Sunday, August 29, 2010

LILI IT Interest Group Meeting Notes – August 26, 2010

This is the busiest time of the year, but the LILI IT interest Group met once again! We had a new member attend: Joe from MERIT! (Ding!) It was a great meeting as always. And, Nancy brought fresh Kettle Corn. Perfection!

Ian started us off by describing the College Library House Party to be held on Thursday, Sept. 9, 2010, from 7-11 p.m. There will be food, fun, games... Ian notes that if anyone wants to help out, please contact Kelli. The set-up will start at 3pm.

Jim demonstrated ways that you can use COLOR in Gmail to organize your mail. If you filter your mail with labels, then apply colors to the filters, the colors will appear for each message. A great visual way of organizing your email. Jim also mentioned that Google Labs has many tools that you can add to your Gmail account. There is a calendar tool, and a tool called Rapportive that “shows you everything about your contacts right inside your inbox.” It consolidates data from FaceBook, Twitter, etc into your Gmail account.

Jim also demonstrated the new “Call Phone” tool that has been added to Gmail. “Call anywhere in the US and Canada for free and get low rates for other countries with this small plugin — right from within Gmail.” It is very similar to Skype. You can dial an individual computer or a phone. That is very cool. Jim notes that this could be used for reference services.

Katy showed us all the very useful Meebo site/tool which gives you the ability to conglomerate multiple chat services into one interface. Fantastic! You can use Meebo on your iPhone, and it links out to Facebook and other social software also. This tool is entirely web based, so no downloads are required. One important function that it includes is the ability to separate work chat from home chat.

Ian told us about the very cool ebook reader pilot that College Library is coordinating. College will have both Kindles and iPads for checkout. The ebooks that are “circulated” will be chosen by the patrons themselves. Each user will sign up on a calendar to reserve the reader, and then will be granted $20 for choosing new ebooks to add to the pool. The patron will also be able to choose existing books to add to the reader during the reservation process. The Amazon accounts are separate from the reader devices, so the readers will be wiped and reloaded after each checkout. College will be using LibraryThing as the way to keep the collected ebooks organized.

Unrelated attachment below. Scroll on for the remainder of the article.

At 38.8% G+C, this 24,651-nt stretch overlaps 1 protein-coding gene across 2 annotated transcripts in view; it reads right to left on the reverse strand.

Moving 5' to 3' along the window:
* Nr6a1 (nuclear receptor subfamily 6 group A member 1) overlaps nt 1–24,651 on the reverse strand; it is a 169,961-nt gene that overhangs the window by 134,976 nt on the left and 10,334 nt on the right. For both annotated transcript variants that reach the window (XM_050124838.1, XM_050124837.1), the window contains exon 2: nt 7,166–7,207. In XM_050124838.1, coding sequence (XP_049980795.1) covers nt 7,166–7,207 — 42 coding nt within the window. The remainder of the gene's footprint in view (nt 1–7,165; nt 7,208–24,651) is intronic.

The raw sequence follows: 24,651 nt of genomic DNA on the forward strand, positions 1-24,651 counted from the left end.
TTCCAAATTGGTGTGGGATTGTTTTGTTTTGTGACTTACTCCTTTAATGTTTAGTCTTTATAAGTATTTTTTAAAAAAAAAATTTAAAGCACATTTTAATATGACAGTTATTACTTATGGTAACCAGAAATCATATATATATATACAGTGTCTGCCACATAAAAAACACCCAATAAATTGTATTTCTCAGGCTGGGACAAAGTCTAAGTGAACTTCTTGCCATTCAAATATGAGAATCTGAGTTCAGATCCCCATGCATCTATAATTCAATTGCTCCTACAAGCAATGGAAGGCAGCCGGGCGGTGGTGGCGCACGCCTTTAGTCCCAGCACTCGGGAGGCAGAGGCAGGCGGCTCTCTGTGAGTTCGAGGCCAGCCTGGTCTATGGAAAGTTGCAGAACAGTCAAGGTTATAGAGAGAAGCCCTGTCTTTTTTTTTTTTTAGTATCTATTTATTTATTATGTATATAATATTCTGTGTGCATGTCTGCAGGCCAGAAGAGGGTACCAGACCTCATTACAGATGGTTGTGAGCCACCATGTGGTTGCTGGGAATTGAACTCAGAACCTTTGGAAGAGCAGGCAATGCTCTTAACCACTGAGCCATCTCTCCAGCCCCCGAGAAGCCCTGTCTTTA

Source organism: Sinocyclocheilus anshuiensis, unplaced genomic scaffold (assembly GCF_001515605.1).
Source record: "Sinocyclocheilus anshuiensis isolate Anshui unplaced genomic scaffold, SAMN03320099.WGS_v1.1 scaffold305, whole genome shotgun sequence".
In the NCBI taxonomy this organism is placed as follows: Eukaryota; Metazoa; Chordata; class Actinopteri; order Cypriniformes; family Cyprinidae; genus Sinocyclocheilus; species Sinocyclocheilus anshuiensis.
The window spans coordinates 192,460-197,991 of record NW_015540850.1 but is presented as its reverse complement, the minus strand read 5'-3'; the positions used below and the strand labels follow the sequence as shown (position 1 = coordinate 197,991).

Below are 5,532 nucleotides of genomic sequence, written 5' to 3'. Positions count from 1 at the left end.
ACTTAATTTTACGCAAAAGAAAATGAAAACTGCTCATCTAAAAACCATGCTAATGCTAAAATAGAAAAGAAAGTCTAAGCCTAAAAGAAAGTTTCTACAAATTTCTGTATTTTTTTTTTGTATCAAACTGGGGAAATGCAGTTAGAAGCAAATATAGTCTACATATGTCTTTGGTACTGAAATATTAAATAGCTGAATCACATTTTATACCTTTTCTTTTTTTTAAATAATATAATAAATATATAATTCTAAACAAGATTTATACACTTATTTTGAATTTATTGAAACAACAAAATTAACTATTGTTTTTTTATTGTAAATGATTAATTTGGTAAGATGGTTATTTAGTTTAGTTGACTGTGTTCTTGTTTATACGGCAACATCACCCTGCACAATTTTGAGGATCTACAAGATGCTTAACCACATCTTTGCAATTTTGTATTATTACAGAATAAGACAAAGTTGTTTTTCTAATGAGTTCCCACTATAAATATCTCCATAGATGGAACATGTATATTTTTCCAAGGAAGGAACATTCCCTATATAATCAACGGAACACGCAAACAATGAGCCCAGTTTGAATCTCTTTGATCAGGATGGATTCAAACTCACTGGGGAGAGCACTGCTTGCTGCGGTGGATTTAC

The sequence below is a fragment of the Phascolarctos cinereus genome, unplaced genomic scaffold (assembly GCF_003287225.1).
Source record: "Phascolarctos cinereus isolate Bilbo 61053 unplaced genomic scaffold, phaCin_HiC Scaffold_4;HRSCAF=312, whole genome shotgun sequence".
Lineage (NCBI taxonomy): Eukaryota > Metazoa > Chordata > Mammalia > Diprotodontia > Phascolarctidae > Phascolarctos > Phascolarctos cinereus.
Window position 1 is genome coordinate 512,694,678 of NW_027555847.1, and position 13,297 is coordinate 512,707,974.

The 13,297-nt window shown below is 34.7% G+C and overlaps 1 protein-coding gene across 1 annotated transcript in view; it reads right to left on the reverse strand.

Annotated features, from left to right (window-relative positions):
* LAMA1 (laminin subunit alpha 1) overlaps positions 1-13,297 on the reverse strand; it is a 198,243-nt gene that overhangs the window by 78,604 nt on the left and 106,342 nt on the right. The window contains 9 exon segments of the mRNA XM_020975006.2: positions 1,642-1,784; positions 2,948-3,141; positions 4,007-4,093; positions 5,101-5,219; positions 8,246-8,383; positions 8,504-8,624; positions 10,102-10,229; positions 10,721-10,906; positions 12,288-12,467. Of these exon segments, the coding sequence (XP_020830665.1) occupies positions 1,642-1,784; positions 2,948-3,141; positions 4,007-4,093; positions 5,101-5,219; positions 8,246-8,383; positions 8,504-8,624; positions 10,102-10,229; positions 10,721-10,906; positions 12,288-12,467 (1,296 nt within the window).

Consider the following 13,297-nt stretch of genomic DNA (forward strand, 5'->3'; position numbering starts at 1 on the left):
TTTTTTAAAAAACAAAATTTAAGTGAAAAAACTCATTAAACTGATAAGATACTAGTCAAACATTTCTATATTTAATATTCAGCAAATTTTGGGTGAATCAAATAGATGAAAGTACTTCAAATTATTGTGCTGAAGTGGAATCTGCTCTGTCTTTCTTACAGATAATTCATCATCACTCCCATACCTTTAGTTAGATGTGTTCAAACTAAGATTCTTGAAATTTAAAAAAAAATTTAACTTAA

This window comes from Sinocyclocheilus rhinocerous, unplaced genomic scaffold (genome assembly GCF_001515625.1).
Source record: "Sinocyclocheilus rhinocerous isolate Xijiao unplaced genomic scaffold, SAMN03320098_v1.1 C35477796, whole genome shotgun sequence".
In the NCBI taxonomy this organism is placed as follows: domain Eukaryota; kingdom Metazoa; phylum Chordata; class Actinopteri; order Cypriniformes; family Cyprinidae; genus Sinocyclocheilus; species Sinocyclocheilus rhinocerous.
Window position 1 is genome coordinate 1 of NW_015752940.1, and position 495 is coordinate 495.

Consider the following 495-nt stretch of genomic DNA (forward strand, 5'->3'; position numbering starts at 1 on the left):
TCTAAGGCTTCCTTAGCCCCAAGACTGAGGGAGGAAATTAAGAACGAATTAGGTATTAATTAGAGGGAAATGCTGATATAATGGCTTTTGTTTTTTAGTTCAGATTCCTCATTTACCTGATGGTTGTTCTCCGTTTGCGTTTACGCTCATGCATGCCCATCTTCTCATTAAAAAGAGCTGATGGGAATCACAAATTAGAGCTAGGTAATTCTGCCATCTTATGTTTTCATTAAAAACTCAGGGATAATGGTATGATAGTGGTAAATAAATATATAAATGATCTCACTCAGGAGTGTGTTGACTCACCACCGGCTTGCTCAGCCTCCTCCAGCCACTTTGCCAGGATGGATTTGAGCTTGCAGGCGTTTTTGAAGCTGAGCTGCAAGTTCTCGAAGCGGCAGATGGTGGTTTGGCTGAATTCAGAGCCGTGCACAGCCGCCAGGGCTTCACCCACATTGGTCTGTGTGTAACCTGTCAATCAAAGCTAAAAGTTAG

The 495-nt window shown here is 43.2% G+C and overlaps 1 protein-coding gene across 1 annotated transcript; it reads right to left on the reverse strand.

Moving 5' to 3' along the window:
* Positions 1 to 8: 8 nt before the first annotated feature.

Nancy mentioned the very thought provoking articles in the “Your Brain on Computers” series from the NYT. We all remembered the related article by Nicholas G. Carr “Is Google Making Us Stupid?” and the related Book by the same author “The Shallows” The changes that reading and literacy in our society are undergoing are substantial and fundamental.

Ian provided us with a good overview of the Layar Augmented Reality building tool. It allows users to create or use AR many filters with their mobile device. Ian suggests that an AR filter for campus libraries might be possible, though he hasn’t tested out the builder part of the application quite yet.

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